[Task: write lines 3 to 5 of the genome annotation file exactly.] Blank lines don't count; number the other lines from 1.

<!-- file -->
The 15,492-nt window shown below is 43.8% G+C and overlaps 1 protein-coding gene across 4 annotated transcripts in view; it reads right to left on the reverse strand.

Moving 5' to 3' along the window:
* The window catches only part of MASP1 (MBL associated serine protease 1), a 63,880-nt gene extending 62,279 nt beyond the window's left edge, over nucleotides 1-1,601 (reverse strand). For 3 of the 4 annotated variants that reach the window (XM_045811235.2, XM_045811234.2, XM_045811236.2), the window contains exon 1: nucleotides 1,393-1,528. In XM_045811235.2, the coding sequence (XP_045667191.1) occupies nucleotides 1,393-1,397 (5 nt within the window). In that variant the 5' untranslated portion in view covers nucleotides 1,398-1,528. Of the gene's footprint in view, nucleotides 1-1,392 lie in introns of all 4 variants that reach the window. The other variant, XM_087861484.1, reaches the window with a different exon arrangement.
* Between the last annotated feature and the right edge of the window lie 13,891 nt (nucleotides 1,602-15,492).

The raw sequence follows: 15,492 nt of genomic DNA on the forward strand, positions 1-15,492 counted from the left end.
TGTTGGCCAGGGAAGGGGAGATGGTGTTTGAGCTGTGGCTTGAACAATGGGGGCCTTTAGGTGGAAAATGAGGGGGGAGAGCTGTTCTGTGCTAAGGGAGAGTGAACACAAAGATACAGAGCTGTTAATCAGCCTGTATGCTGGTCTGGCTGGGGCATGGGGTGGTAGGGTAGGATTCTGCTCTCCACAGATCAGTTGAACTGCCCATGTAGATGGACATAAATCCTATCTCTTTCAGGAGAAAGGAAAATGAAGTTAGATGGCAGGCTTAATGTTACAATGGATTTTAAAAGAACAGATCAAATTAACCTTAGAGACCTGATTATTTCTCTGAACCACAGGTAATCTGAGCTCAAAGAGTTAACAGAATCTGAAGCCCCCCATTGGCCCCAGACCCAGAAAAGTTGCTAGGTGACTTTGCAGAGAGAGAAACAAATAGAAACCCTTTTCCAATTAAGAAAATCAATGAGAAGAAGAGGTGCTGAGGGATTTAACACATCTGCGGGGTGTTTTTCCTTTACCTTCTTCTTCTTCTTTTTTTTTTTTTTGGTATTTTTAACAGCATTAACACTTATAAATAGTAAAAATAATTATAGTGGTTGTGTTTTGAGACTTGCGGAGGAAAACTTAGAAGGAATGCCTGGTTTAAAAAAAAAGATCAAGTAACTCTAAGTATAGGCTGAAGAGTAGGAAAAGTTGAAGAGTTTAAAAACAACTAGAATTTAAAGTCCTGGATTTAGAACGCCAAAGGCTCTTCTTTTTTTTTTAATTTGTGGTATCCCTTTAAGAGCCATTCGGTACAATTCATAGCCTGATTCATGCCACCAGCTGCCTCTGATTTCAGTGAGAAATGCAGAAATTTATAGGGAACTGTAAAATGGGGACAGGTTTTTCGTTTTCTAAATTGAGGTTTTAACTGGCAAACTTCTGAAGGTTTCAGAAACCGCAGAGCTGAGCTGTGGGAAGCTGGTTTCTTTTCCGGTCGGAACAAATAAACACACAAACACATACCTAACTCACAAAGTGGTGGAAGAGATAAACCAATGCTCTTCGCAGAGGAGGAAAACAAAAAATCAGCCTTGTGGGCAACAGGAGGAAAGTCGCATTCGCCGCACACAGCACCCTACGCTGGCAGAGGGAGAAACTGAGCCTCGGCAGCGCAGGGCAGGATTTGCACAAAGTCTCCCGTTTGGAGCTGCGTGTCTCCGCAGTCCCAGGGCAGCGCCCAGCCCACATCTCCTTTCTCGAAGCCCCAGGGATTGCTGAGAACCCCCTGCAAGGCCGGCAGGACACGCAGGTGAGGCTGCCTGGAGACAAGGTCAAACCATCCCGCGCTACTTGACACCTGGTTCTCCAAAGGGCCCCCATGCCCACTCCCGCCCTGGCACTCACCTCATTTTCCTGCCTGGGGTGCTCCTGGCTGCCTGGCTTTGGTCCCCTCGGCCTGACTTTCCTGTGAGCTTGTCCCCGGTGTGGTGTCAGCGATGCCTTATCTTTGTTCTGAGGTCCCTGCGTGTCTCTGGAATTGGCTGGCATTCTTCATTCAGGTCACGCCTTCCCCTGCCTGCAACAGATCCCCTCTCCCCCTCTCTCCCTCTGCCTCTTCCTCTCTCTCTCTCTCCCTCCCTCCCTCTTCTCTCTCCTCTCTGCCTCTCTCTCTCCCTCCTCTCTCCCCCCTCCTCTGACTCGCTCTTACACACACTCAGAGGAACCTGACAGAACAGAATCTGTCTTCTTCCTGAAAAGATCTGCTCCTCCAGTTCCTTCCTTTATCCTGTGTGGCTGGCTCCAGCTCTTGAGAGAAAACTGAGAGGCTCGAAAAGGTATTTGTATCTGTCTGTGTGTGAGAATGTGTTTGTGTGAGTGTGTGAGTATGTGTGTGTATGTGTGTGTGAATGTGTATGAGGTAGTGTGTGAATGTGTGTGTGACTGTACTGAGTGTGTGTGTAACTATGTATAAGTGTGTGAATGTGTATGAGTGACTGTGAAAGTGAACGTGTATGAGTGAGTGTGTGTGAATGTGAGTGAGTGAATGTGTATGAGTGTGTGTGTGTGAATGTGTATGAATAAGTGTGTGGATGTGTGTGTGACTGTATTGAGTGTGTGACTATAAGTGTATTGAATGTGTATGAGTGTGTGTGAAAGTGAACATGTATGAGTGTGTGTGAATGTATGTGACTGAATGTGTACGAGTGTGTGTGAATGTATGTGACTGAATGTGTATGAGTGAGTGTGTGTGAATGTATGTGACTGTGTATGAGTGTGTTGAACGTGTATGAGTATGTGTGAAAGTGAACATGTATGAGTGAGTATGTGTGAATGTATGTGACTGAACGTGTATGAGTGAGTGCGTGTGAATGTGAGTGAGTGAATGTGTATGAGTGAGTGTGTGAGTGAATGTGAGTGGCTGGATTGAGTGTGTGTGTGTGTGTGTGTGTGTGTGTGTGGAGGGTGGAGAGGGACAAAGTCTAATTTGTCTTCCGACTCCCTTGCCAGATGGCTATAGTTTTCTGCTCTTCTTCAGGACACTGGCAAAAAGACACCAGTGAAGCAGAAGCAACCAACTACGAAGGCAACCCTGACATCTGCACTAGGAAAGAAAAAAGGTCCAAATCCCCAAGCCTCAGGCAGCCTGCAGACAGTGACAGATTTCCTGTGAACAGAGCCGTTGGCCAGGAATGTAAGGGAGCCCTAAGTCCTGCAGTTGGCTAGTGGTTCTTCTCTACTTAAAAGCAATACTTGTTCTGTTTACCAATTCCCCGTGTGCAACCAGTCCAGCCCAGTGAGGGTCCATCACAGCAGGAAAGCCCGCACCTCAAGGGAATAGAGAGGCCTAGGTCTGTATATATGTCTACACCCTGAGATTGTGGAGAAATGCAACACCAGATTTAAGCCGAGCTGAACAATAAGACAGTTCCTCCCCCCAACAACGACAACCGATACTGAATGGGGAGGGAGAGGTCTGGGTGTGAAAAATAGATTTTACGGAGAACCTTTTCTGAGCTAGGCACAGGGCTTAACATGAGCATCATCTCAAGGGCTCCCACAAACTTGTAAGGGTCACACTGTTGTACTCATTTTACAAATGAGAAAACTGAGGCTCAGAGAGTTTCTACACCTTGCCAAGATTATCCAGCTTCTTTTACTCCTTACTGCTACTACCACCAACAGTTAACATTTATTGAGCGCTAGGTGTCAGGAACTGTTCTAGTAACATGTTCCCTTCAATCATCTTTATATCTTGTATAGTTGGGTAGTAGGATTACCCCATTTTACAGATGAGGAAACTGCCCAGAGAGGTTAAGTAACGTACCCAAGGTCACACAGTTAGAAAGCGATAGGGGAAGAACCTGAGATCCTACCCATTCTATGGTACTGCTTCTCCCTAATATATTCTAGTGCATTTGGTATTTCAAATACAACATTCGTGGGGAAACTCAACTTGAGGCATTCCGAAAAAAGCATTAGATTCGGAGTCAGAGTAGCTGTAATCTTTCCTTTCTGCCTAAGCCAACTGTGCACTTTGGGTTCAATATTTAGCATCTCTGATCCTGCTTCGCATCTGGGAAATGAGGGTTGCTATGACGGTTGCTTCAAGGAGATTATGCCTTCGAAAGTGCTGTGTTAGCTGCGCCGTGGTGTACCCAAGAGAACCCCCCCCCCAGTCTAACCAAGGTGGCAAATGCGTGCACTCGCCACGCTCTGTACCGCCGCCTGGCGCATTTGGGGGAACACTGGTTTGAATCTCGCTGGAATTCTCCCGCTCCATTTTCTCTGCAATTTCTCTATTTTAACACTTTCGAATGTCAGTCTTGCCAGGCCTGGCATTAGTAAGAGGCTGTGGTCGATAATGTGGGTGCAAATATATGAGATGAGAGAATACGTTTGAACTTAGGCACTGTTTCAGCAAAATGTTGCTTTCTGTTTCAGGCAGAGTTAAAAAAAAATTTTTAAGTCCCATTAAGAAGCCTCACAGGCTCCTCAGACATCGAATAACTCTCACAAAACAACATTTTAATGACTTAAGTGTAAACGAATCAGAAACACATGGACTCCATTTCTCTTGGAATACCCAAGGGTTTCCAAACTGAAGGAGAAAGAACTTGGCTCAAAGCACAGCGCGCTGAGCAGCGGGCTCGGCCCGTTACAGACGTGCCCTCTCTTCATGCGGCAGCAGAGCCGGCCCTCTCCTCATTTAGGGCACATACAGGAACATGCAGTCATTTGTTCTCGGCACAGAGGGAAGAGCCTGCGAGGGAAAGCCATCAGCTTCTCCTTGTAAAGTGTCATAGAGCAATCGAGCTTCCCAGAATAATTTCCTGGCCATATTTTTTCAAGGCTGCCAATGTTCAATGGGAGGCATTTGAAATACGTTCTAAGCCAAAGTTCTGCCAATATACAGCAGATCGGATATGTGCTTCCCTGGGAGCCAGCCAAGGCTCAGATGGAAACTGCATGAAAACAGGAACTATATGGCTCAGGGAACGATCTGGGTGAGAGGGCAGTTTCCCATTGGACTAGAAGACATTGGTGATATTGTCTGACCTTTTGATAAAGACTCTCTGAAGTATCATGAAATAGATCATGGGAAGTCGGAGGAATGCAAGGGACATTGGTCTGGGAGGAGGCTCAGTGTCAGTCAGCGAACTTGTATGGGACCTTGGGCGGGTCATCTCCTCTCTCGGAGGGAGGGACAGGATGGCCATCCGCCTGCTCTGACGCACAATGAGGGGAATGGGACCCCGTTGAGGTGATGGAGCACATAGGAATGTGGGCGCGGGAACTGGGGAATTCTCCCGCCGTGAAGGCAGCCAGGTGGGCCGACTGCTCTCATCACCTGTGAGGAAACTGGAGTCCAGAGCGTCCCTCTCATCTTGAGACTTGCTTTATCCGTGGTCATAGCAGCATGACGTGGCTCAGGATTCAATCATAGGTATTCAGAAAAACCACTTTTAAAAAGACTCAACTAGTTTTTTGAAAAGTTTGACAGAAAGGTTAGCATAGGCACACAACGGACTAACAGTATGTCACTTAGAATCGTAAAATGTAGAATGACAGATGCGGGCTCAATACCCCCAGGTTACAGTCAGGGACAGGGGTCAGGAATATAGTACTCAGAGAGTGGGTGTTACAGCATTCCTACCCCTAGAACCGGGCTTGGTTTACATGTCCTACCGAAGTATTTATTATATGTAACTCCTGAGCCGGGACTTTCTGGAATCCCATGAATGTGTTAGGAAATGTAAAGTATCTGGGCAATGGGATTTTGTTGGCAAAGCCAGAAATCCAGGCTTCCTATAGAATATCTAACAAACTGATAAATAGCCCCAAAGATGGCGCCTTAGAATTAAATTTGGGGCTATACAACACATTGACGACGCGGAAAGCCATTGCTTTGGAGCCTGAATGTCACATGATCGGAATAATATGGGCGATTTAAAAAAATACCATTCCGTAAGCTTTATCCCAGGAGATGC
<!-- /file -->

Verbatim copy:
* The window catches only part of MASP1 (MBL associated serine protease 1), a 63,880-nt gene extending 62,279 nt beyond the window's left edge, over nucleotides 1-1,601 (reverse strand). For 3 of the 4 annotated variants that reach the window (XM_045811235.2, XM_045811234.2, XM_045811236.2), the window contains exon 1: nucleotides 1,393-1,528. In XM_045811235.2, the coding sequence (XP_045667191.1) occupies nucleotides 1,393-1,397 (5 nt within the window). In that variant the 5' untranslated portion in view covers nucleotides 1,398-1,528. Of the gene's footprint in view, nucleotides 1-1,392 lie in introns of all 4 variants that reach the window. The other variant, XM_087861484.1, reaches the window with a different exon arrangement.
* Between the last annotated feature and the right edge of the window lie 13,891 nt (nucleotides 1,602-15,492).

The raw sequence follows: 15,492 nt of genomic DNA on the forward strand, positions 1-15,492 counted from the left end.